Three million years entering R.E.M. A dreamy rendezvous with a handsome-beaked mollusk. Wasted.
She half-awoke fully enraged. Fleshy apes. Again. Transmitting waves embedded with trains, rockets, and cream pies. Again.
She hit the snooze, propelling an asteroid toward Earth.
She hoped, vainly, to rejoin the mollusk before waking for work.
boomer trujillo knows it’s not Mondays; it’s really any day without the automated, communist utopia from Star Trek. Check out more of his stuff at boomert.info.
The story of the week for February 12 to 16 is…
Eight Months Later by Jo Withers
Things you left behind when you moved out:
-coffee mugs (2), stained
-CDs (4), no cases
-shoes (1 pair), scuffed
-socks (5), all odd
-spider plant (1), lovingly watered
-cufflink (1), gift from me, remember?
-sweater (1), still smells like you
-heart (1), broken
Please call ASAP to arrange collection.
Hannah Whiteoak is a freelance writer and poet from Sheffield, UK. Read her stories or follow @hannahwhiteoak.
“Happiness is seeing Mars in your rear-view mirror…” sang Lorg as the planet disappeared from view. “Good luck colonizing that mudball!”
He turned on the vessel’s kitchen feature. Reaching for the hyperspace button, he hesitated and turned around instead. “I’d colonize an asteroid with Liya if she wanted.”
Penny Jo McAllister writes fantasy and has never left Earth.
In a village just outside Llandudno, I went up to the owner of a bookshop, me a young lad, and declared how much I’d love his job.
He looked at me first in scorn, then in pitiable sadness, his face crinkled like the edges of one of his browning paperbacks.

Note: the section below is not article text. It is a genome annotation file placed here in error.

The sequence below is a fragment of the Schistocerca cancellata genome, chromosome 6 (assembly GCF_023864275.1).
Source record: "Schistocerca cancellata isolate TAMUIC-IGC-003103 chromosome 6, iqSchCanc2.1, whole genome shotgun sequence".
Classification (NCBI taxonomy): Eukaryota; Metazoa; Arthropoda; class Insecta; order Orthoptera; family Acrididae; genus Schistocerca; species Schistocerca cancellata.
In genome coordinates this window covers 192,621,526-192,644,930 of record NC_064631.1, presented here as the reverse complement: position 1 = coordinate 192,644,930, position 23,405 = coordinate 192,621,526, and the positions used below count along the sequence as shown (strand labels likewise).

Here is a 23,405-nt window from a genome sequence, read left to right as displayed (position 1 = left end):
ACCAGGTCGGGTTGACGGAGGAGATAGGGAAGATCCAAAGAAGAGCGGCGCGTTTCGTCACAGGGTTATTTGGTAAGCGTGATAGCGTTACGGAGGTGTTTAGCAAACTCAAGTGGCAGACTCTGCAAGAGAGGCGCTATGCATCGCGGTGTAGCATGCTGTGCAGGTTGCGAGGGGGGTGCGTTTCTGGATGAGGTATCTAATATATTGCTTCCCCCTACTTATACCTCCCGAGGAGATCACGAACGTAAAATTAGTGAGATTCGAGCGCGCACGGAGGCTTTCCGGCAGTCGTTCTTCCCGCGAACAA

Harris Coverley lives in Manchester, England, where he works as a teaching assistant. He has had short fiction published in Disclaimer Magazine, Microfiction Monday Magazine, The Drabble, and 50-Word Stories.
She had always been afraid of heights.
Finally she decided that today, on her birthday, she would conquer her fear and go to the top of the tallest building she knew.
Looking out at the extraordinary view she knew this would always be a date to remember.
September 11, 2001.
Jonathan Cook is a one-time farmer, pharmacologist, stand-in head of an EU delegation, international training advisor, and current language school director. Throughout, he has retained an abiding interest in anything as long as it is well written…
“Let’s walk to our tree,” she’d say. Our special place.
Through the wood, twigs snap underfoot. The brook flows by, reflecting dazzling summer sun. At the tree, a blackbird sings. I run my fingers over her initials, still carved into the trunk.
She’s gone. Her name forever in my heart.
Henry writes micro, flash and full fiction. He lives in Somerset, UK and he likes trees.
“Do you believe in magic?” she asked. “Charms… enchantments… love potions?”
He laughed. “Of course not. Do you?”
“Oh, no. But your grandma does. She told me.”
“Grandma believes in fairies, too. Don’t take her seriously.”
“You’re right.” She smiled. “Here, drink your tea.”
She watched for fairies.
B.C. Nance is a native of Nashville, Tennessee where he works as a historical archaeologist. In his spare time he writes fiction and poetry and has published several of his short stories and poems.
The Story of the Month is chosen from the Story of the Week winners announced from the past month.
The finalists for January were:
Roommate From Hell by Sarah Krenicki
Advanced Flexibility by Brooke Randel
Promises by Zurina Saban
Chill to Serve by Anna Ascott
The winner of the January 2017 Story of the Month, and the $10 prize, is…
Roommate From Hell
Zurina Saban deserves strong runner-up recognition for Promises, but I love coming across stories like Roommate From Hell that address completely new and unique scenarios, emotions, and takeaways. Sarah gave us something darkly whimsical with a brand new flavour, and I loved it.
Twinkly blue eyes, shiny brown hair and a Hollywood smile… Swoon.
Flowers, hearts, teddies and chocolates strewn all around.
“Be my Valentine” proudly displayed.
How are you today, he asks?
Our eyes meet as he announces for all to hear: “Price check on lasagna for one.”
Lynn Cliff wrote this story.